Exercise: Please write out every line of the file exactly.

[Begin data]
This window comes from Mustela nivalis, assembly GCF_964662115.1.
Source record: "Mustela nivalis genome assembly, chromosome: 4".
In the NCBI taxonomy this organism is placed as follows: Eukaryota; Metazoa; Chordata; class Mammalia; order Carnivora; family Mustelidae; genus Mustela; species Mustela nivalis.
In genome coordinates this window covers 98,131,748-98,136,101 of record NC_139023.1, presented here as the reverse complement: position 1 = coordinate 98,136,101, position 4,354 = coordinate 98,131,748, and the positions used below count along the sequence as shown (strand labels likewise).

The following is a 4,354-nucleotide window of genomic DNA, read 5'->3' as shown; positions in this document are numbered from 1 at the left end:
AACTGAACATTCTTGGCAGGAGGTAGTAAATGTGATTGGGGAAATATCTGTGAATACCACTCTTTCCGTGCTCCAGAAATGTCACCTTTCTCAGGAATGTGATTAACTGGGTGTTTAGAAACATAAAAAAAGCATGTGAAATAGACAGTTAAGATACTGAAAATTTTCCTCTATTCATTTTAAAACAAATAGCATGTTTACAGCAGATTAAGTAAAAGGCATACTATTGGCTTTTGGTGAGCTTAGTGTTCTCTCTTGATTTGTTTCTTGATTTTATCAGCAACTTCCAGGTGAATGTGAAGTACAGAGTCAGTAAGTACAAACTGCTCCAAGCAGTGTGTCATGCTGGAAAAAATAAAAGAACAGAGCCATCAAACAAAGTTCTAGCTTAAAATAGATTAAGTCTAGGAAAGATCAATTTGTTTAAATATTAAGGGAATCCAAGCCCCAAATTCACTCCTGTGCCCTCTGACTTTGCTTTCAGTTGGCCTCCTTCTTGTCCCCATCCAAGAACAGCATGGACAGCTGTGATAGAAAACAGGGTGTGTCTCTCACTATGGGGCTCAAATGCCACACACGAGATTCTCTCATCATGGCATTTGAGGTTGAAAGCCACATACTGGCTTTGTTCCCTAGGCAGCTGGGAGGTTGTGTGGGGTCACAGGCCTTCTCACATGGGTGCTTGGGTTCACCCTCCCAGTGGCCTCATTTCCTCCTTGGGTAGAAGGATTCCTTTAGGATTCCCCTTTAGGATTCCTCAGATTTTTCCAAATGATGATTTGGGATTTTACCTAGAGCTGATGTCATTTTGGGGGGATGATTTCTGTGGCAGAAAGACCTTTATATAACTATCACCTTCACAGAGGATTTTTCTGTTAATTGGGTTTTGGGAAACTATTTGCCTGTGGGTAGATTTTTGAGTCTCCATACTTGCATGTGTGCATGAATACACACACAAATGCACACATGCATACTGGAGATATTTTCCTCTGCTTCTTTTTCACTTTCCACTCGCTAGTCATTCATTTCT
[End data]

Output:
This window comes from Mustela nivalis, assembly GCF_964662115.1.
Source record: "Mustela nivalis genome assembly, chromosome: 4".
In the NCBI taxonomy this organism is placed as follows: Eukaryota; Metazoa; Chordata; class Mammalia; order Carnivora; family Mustelidae; genus Mustela; species Mustela nivalis.
In genome coordinates this window covers 98,131,748-98,136,101 of record NC_139023.1, presented here as the reverse complement: position 1 = coordinate 98,136,101, position 4,354 = coordinate 98,131,748, and the positions used below count along the sequence as shown (strand labels likewise).

The following is a 4,354-nucleotide window of genomic DNA, read 5'->3' as shown; positions in this document are numbered from 1 at the left end:
AACTGAACATTCTTGGCAGGAGGTAGTAAATGTGATTGGGGAAATATCTGTGAATACCACTCTTTCCGTGCTCCAGAAATGTCACCTTTCTCAGGAATGTGATTAACTGGGTGTTTAGAAACATAAAAAAAGCATGTGAAATAGACAGTTAAGATACTGAAAATTTTCCTCTATTCATTTTAAAACAAATAGCATGTTTACAGCAGATTAAGTAAAAGGCATACTATTGGCTTTTGGTGAGCTTAGTGTTCTCTCTTGATTTGTTTCTTGATTTTATCAGCAACTTCCAGGTGAATGTGAAGTACAGAGTCAGTAAGTACAAACTGCTCCAAGCAGTGTGTCATGCTGGAAAAAATAAAAGAACAGAGCCATCAAACAAAGTTCTAGCTTAAAATAGATTAAGTCTAGGAAAGATCAATTTGTTTAAATATTAAGGGAATCCAAGCCCCAAATTCACTCCTGTGCCCTCTGACTTTGCTTTCAGTTGGCCTCCTTCTTGTCCCCATCCAAGAACAGCATGGACAGCTGTGATAGAAAACAGGGTGTGTCTCTCACTATGGGGCTCAAATGCCACACACGAGATTCTCTCATCATGGCATTTGAGGTTGAAAGCCACATACTGGCTTTGTTCCCTAGGCAGCTGGGAGGTTGTGTGGGGTCACAGGCCTTCTCACATGGGTGCTTGGGTTCACCCTCCCAGTGGCCTCATTTCCTCCTTGGGTAGAAGGATTCCTTTAGGATTCCCCTTTAGGATTCCTCAGATTTTTCCAAATGATGATTTGGGATTTTACCTAGAGCTGATGTCATTTTGGGGGGATGATTTCTGTGGCAGAAAGACCTTTATATAACTATCACCTTCACAGAGGATTTTTCTGTTAATTGGGTTTTGGGAAACTATTTGCCTGTGGGTAGATTTTTGAGTCTCCATACTTGCATGTGTGCATGAATACACACACAAATGCACACATGCATACTGGAGATATTTTCCTCTGCTTCTTTTTCACTTTCCACTCGCTAGTCATTCATTTCT